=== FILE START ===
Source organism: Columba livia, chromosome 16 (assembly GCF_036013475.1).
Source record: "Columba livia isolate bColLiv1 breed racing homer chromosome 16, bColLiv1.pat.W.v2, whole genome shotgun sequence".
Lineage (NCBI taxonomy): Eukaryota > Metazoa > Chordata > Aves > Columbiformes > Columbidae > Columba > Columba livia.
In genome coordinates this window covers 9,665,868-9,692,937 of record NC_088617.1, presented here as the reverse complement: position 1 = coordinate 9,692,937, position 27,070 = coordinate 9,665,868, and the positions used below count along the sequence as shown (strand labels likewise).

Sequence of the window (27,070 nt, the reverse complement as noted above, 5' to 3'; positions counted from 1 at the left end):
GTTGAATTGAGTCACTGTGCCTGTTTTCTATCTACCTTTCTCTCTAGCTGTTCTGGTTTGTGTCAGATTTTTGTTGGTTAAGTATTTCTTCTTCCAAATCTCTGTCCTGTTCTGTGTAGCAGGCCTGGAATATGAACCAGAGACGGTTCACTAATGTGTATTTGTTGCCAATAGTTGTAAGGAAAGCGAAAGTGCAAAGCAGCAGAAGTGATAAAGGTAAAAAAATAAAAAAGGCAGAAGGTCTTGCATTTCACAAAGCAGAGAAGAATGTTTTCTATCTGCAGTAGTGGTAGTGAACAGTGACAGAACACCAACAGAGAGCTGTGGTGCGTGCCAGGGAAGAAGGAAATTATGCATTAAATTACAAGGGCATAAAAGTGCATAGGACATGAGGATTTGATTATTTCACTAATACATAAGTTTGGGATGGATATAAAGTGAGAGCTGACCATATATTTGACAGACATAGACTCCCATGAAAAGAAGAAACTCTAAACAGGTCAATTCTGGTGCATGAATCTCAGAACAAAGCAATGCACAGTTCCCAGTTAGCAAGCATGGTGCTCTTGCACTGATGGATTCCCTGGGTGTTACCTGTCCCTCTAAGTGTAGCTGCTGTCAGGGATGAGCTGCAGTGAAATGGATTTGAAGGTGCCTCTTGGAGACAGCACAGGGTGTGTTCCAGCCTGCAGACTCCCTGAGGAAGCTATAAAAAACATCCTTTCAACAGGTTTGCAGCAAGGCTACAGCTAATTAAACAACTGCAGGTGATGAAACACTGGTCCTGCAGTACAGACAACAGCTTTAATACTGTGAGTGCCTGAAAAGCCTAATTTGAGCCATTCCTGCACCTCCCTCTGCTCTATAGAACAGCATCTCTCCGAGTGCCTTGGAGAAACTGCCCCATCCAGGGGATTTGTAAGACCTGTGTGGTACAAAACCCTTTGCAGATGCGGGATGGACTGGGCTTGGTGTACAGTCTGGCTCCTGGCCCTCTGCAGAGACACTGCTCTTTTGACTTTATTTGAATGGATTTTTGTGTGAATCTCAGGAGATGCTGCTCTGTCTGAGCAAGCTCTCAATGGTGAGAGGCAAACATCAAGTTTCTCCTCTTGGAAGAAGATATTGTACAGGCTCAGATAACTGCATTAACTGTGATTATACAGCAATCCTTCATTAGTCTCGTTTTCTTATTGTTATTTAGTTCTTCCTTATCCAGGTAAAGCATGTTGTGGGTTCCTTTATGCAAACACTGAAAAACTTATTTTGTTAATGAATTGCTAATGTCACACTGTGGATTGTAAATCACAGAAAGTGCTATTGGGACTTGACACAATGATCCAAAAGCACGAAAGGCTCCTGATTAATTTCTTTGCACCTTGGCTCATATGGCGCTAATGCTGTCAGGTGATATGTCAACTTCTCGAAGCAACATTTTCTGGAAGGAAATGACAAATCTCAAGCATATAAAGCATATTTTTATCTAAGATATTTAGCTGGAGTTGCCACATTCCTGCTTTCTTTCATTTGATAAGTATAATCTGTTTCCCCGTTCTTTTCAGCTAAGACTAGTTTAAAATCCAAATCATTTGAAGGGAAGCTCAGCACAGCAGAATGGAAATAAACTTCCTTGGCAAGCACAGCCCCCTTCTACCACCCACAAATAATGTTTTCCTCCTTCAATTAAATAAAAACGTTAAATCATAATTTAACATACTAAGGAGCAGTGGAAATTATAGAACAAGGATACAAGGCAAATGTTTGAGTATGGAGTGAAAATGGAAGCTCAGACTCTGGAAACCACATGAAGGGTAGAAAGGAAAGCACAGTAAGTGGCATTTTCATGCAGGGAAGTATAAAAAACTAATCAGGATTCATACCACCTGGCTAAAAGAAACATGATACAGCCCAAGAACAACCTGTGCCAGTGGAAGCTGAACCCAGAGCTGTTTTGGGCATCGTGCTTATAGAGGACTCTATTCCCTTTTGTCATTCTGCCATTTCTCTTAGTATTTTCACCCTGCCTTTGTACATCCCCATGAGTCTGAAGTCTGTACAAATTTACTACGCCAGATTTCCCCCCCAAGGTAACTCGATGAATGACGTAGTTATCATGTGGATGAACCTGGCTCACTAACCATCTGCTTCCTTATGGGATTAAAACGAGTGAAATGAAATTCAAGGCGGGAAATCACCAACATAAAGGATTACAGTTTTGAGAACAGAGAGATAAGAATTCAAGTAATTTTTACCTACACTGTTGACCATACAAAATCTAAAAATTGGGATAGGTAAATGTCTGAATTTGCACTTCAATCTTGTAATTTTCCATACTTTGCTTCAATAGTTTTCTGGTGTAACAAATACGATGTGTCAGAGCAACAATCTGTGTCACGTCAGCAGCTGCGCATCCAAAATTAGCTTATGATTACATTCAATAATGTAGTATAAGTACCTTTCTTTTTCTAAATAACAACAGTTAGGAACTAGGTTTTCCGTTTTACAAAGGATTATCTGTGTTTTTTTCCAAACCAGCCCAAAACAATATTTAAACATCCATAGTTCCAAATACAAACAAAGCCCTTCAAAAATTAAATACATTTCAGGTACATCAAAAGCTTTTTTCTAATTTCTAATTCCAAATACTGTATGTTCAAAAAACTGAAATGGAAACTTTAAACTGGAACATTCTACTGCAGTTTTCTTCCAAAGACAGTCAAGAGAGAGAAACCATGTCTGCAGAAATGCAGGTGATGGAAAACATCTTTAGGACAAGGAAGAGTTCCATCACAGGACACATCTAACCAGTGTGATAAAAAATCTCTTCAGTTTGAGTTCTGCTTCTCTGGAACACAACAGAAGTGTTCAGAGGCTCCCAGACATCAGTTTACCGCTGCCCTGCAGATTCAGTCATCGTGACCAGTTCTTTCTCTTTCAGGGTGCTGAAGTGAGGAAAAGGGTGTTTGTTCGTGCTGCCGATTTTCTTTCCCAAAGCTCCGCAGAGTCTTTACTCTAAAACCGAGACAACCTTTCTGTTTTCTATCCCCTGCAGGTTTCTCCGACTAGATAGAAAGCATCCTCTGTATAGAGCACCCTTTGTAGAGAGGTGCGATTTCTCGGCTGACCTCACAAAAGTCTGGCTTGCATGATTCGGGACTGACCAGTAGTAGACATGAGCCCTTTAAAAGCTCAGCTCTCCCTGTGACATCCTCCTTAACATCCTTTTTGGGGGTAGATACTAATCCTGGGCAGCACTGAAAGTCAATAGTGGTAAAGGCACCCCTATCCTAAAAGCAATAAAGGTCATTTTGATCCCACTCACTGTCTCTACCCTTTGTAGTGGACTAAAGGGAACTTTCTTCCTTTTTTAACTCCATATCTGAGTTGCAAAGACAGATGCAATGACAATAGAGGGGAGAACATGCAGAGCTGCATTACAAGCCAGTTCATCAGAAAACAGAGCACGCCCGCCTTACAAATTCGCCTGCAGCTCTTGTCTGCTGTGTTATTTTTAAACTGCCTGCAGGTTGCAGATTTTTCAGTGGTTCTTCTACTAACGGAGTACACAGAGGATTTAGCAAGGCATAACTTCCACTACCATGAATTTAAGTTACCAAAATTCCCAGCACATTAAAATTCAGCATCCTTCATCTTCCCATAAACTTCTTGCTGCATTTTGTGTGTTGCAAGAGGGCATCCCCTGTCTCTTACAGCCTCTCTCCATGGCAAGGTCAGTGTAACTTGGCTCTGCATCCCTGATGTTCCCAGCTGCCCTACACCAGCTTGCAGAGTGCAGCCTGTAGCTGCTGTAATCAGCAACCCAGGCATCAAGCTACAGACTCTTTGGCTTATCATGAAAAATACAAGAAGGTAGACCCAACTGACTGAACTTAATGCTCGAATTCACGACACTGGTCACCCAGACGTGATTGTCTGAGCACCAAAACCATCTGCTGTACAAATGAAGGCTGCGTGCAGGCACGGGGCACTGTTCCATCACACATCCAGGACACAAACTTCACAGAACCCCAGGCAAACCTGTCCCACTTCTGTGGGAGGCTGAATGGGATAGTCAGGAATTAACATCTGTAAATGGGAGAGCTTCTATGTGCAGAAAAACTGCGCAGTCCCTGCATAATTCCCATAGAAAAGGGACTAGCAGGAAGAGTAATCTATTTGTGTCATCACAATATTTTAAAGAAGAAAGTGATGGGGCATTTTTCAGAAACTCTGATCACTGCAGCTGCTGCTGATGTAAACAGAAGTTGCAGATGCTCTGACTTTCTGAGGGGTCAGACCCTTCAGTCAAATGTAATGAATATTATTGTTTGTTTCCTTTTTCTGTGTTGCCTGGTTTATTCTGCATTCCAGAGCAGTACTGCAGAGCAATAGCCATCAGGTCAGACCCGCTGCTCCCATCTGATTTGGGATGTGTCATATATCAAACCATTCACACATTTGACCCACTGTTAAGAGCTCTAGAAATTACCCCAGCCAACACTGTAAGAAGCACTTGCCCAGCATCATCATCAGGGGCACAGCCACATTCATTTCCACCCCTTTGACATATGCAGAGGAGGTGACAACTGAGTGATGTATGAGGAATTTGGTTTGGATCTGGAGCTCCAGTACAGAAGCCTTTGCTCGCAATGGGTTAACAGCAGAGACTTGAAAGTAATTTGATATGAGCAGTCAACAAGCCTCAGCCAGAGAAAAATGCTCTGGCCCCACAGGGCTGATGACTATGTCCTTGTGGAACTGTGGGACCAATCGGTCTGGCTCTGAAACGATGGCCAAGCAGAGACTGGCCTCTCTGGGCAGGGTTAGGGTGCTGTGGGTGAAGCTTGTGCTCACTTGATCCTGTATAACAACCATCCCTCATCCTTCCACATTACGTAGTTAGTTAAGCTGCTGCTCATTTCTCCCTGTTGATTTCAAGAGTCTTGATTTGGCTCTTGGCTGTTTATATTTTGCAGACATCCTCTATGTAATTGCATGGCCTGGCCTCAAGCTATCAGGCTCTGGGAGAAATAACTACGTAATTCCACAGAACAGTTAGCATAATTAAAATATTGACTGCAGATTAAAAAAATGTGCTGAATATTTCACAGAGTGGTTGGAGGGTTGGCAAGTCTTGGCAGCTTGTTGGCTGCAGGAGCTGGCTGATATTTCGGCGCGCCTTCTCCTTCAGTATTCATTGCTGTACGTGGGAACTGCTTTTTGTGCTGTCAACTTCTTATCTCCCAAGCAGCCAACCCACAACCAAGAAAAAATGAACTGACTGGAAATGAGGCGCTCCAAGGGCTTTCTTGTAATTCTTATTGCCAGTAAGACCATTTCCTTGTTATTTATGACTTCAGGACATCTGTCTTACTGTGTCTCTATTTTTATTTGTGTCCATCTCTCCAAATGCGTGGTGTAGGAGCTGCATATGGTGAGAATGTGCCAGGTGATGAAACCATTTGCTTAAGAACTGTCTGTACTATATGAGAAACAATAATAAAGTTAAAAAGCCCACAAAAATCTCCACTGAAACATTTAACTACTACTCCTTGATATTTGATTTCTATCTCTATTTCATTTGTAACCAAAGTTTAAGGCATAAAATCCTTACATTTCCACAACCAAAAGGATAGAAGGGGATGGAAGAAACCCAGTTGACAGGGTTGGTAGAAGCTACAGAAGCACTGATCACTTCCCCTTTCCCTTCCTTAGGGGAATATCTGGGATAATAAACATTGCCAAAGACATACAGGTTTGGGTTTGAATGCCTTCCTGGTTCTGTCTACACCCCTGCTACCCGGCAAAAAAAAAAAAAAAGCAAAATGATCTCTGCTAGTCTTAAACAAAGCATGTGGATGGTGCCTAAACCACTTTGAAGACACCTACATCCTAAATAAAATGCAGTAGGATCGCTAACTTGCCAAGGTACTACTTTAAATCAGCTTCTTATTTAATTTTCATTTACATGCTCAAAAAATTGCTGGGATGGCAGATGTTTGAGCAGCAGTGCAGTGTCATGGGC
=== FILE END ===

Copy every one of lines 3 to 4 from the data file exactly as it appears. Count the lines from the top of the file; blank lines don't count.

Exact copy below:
Lineage (NCBI taxonomy): Eukaryota > Metazoa > Chordata > Aves > Columbiformes > Columbidae > Columba > Columba livia.
In genome coordinates this window covers 9,665,868-9,692,937 of record NC_088617.1, presented here as the reverse complement: position 1 = coordinate 9,692,937, position 27,070 = coordinate 9,665,868, and the positions used below count along the sequence as shown (strand labels likewise).